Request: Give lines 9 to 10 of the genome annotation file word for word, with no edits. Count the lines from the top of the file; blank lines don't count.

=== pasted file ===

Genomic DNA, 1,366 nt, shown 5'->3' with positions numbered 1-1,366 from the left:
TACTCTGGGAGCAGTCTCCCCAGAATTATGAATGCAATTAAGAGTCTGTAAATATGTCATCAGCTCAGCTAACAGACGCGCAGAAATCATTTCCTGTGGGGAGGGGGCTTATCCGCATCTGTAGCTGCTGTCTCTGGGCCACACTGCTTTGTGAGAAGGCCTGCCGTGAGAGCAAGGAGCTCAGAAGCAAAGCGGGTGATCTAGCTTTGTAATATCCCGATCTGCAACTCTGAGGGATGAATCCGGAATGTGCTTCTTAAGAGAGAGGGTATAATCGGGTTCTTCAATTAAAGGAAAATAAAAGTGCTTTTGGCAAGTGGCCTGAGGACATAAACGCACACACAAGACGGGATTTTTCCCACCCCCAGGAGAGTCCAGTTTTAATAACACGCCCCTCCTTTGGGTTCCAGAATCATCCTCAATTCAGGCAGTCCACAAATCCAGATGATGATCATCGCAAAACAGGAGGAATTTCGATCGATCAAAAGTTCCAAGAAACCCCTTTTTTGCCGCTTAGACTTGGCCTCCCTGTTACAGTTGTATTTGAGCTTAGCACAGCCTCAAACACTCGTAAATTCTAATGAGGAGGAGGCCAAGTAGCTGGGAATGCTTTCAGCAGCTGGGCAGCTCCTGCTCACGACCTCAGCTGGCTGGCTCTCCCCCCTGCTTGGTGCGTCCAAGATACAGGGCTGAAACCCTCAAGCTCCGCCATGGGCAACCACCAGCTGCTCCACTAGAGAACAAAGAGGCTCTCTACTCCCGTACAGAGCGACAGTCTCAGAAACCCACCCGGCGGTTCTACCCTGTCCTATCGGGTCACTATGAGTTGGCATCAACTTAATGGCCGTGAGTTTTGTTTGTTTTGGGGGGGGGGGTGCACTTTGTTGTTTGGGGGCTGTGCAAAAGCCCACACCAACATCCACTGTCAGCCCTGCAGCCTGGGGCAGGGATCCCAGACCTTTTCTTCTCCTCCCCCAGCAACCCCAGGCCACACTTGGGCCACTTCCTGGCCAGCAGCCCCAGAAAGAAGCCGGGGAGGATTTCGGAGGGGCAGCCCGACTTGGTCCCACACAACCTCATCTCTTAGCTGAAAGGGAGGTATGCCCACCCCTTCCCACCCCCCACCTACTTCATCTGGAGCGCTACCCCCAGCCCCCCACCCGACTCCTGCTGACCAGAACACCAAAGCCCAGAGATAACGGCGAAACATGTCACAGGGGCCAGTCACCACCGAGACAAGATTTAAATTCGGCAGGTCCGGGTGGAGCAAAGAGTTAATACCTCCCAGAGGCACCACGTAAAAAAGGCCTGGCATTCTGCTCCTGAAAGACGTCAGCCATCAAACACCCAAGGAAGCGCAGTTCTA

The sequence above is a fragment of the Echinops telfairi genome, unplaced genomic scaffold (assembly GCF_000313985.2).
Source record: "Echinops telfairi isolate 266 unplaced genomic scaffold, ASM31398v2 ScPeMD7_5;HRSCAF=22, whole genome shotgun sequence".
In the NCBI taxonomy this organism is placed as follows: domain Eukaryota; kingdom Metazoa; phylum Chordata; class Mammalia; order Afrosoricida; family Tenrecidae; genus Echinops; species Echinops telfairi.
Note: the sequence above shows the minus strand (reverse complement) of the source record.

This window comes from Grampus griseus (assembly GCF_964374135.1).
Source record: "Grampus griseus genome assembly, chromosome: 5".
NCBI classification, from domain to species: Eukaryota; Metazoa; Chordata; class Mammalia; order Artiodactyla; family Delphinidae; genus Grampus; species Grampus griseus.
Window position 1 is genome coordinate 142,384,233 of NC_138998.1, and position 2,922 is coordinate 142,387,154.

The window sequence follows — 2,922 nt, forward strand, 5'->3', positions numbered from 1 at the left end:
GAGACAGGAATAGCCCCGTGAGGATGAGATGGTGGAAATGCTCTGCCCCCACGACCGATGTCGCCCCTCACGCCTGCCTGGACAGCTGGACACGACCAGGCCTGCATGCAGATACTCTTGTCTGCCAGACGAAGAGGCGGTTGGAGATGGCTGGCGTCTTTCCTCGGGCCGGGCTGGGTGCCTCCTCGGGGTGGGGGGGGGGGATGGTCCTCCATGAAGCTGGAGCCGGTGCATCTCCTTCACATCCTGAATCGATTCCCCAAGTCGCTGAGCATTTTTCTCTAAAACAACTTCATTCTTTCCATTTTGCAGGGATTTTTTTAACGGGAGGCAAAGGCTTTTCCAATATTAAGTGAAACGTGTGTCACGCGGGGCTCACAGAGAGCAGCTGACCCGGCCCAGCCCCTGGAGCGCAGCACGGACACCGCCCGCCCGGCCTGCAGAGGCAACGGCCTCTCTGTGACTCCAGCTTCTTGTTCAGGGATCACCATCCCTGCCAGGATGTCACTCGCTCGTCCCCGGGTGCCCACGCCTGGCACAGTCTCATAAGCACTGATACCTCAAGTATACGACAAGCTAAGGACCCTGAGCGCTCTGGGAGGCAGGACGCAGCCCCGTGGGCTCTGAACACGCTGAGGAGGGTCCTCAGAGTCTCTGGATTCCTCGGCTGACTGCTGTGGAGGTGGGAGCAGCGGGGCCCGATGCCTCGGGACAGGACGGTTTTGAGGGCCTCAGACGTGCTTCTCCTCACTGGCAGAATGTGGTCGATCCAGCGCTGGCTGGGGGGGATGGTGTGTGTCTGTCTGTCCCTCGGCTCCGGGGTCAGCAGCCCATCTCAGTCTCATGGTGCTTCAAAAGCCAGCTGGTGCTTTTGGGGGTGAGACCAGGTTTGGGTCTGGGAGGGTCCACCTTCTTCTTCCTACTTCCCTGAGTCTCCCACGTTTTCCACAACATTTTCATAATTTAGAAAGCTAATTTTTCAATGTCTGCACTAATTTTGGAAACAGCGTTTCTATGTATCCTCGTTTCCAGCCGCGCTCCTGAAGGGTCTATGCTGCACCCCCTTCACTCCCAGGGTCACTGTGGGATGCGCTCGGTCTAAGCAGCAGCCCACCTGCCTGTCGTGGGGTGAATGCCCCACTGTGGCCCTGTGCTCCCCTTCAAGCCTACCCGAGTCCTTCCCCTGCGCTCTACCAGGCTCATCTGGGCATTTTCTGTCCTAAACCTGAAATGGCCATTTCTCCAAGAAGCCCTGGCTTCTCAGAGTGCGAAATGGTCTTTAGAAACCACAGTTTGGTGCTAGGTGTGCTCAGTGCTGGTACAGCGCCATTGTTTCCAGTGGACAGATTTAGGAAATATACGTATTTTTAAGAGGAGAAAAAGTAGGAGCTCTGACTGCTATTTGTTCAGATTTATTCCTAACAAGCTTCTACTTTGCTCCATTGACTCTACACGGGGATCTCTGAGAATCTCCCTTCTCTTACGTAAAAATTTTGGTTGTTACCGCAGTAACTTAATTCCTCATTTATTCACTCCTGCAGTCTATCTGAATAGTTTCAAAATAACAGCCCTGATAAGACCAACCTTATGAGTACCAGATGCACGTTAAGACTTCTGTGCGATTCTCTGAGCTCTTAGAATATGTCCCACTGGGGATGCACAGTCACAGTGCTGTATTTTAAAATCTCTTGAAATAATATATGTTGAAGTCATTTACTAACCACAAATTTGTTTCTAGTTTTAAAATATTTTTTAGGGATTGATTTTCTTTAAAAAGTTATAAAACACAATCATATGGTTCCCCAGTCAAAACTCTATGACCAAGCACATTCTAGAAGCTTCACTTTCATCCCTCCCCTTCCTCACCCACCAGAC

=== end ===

NCBI classification, from domain to species: Eukaryota; Metazoa; Chordata; class Mammalia; order Artiodactyla; family Delphinidae; genus Grampus; species Grampus griseus.
Window position 1 is genome coordinate 142,384,233 of NC_138998.1, and position 2,922 is coordinate 142,387,154.